Medical Coding Certificate Levels
Both The American Academy of Professional Coders (AAPC) and The American Health Information Management Association (AHIMA) are reputable organizations, though some say that AAPC is more oriented to physician-office coding and AHIMA is more hospital or “in-patient” focused.
Tests for the following three certificates are administered by AHIMA. If you meet the requirements for a certificate, you can apply to take a test in your area at AHIMA’s website.
Certified Coding Associate (CCA)
If you have recently completed a coding degree, the CCA certification gives you the first credential you need to work in a medical environment. It’s an entry-level certification you can use to start building your career on. To be eligible for the CCA test, you need a high school diploma. It’s recommended, but not required, that you have at least six month’s experience working in a medical office or a certificate from a coding program. Virtually all coding certifications require you to have a good understanding of the Health Information Portability and Accounting Act (HIPAA), the federal law that protects patient rights and guarantees that their medical records will be kept confidential.
Certified Coding Specialist (CCS)
This is a more advanced certification, which proves you can operate the current state-of-the-art coding systems – the ICD-9-CM and the surgery system of the CPT (Current Procedural Terminology). This credential can get you a higher-paying job, but it requires that you understand a good deal about pharmacology and medical terminology. Eligibility requirements include experience in a hospital-based coding environment and course study in physiology and pharmacology, along with other medical specialties.
Certified Coding Specialist-Physician-based (CCS-P)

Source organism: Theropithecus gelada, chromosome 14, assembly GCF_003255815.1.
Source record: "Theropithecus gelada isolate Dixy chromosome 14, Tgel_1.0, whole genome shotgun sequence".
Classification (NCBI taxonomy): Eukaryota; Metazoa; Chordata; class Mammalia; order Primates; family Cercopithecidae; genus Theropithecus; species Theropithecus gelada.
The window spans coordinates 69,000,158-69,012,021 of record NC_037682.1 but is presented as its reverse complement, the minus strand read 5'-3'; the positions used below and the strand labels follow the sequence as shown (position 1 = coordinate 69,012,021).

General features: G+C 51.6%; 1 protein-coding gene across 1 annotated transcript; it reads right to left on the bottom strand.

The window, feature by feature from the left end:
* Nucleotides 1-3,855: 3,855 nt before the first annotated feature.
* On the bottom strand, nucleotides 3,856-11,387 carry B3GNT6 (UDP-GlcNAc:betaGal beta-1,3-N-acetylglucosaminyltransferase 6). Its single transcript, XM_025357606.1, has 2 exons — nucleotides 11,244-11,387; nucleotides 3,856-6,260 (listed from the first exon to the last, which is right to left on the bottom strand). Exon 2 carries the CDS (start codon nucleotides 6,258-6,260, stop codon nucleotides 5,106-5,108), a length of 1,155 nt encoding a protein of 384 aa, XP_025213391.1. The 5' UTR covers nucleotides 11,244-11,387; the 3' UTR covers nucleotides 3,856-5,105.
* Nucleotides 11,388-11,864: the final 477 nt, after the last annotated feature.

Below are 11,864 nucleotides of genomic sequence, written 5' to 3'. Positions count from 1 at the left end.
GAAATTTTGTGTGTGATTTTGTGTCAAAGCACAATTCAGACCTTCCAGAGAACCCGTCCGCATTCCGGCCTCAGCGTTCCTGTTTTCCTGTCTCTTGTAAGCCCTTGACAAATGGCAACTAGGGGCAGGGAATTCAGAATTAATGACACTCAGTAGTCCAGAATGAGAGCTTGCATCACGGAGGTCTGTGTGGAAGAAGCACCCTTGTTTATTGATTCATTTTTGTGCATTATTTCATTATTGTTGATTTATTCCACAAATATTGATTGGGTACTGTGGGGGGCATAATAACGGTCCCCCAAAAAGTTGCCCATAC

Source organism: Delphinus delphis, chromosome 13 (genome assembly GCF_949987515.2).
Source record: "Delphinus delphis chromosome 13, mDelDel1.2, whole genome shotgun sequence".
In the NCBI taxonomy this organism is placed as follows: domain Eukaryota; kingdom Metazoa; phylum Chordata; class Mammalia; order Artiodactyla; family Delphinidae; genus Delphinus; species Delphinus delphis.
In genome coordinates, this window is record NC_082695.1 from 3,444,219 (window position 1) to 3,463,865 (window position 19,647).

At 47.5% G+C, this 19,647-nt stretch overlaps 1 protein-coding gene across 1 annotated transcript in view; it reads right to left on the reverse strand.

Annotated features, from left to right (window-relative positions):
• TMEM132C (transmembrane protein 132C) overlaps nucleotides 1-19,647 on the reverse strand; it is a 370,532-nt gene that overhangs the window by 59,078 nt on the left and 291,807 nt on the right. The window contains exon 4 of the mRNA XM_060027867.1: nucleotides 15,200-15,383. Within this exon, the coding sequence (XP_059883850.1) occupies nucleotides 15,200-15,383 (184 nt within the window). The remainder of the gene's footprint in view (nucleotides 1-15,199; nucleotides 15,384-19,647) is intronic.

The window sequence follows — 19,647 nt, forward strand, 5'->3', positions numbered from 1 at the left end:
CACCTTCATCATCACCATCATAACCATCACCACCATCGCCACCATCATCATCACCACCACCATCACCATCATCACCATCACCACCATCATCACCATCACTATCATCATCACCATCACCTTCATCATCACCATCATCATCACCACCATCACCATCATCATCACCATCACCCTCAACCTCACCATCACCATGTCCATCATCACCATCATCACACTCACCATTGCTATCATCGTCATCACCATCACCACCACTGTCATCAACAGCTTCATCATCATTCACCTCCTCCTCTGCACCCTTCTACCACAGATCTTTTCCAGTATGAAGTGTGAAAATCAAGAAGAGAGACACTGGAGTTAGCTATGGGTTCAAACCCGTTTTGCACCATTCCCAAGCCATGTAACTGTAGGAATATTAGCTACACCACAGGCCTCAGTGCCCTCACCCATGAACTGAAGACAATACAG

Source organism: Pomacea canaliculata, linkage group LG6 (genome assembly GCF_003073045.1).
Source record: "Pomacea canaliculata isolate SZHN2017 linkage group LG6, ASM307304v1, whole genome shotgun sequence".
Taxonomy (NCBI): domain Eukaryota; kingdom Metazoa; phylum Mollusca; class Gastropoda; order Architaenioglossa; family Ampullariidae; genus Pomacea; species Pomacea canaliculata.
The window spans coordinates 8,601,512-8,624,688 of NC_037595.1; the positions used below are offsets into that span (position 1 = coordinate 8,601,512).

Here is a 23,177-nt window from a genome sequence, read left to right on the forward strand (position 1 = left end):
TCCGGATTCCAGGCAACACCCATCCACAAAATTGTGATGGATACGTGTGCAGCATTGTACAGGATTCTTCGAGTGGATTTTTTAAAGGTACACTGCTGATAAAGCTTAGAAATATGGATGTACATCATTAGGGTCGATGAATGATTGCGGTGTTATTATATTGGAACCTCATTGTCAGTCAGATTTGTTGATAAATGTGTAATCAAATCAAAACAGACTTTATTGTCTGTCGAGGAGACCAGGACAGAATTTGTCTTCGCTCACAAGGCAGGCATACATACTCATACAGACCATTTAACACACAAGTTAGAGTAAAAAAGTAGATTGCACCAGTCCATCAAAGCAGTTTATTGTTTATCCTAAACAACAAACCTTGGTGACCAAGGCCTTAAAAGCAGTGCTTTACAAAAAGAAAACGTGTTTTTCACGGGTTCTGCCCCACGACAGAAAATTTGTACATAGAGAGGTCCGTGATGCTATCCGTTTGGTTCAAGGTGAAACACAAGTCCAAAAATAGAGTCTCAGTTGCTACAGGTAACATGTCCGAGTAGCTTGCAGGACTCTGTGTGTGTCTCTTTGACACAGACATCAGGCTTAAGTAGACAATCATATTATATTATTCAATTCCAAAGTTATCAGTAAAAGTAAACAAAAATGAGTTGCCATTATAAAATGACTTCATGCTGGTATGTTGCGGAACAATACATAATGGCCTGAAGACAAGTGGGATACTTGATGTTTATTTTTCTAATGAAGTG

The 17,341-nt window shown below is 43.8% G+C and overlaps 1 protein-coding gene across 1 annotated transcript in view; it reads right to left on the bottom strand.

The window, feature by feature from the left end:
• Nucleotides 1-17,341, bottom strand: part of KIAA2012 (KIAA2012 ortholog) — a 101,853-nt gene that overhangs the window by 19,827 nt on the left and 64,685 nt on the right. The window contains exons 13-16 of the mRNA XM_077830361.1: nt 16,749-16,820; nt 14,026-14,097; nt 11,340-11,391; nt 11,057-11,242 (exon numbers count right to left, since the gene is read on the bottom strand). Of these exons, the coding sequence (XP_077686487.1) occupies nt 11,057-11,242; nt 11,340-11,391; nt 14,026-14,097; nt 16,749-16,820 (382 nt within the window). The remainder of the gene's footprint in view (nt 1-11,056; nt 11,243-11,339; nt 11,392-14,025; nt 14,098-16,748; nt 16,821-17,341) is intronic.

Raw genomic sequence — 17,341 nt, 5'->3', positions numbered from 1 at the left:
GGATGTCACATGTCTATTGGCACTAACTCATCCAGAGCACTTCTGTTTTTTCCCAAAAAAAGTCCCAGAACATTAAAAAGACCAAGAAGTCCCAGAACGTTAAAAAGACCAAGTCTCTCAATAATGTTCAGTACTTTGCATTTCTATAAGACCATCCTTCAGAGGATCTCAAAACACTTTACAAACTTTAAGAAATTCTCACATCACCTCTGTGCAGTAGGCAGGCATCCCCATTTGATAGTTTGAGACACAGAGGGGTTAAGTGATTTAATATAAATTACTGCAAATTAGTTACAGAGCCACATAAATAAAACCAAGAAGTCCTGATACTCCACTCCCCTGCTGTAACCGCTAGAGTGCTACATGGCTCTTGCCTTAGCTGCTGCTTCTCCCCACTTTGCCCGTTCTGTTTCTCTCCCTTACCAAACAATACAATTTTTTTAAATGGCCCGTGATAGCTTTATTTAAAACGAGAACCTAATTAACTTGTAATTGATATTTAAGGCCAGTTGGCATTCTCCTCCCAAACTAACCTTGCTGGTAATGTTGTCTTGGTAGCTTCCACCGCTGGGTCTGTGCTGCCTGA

Provides you with certification to work on physician’s offices, clinics and other treatment environments. For this, you need to be familiar not just with ICD-9-CM and CPT, but also the Level 2 coding systems known as HCPCS (Healthcare Common Procedure Coding System). Eligibility requirements include experience in a physician-based coding environment using codes in surgery anesthesiology and other specialties, and some course study in anatomy, physiology and other medical specialties.
AAPC’s certifications are slightly different. They offer:
Certified Professional Coder (CPC)
This is for coders working in physician’s offices, either private or hospital-based, home health agencies or with auditors of insurance claims.
Certified Professional Coder – Hospital (CPC-H)
For coding in hospital outpatient billing, ambulatory surgical centers and other outpatient centers.
Certified Professional Coder – Payer (CPC-P)
A new certification created in 2009, primarily for claims managers at insurance companies and auditors.
Certified Interventional Radiology Cardiovascular Coder (CIRCC)
An advanced certification for coders working in radiology and cardiovascular charging and coding.
For information on testing and qualifications for AAPC’s certifications, visit their website.
Online Medical Coding Degrees
Medical coding is definitely an area where you can benefit from an online degree. Typical courses involved in an online coding degree include human anatomy, medical terminology, computer fundamentals, procedural terminology, CP coding, ICD-9-CM coding and pathology.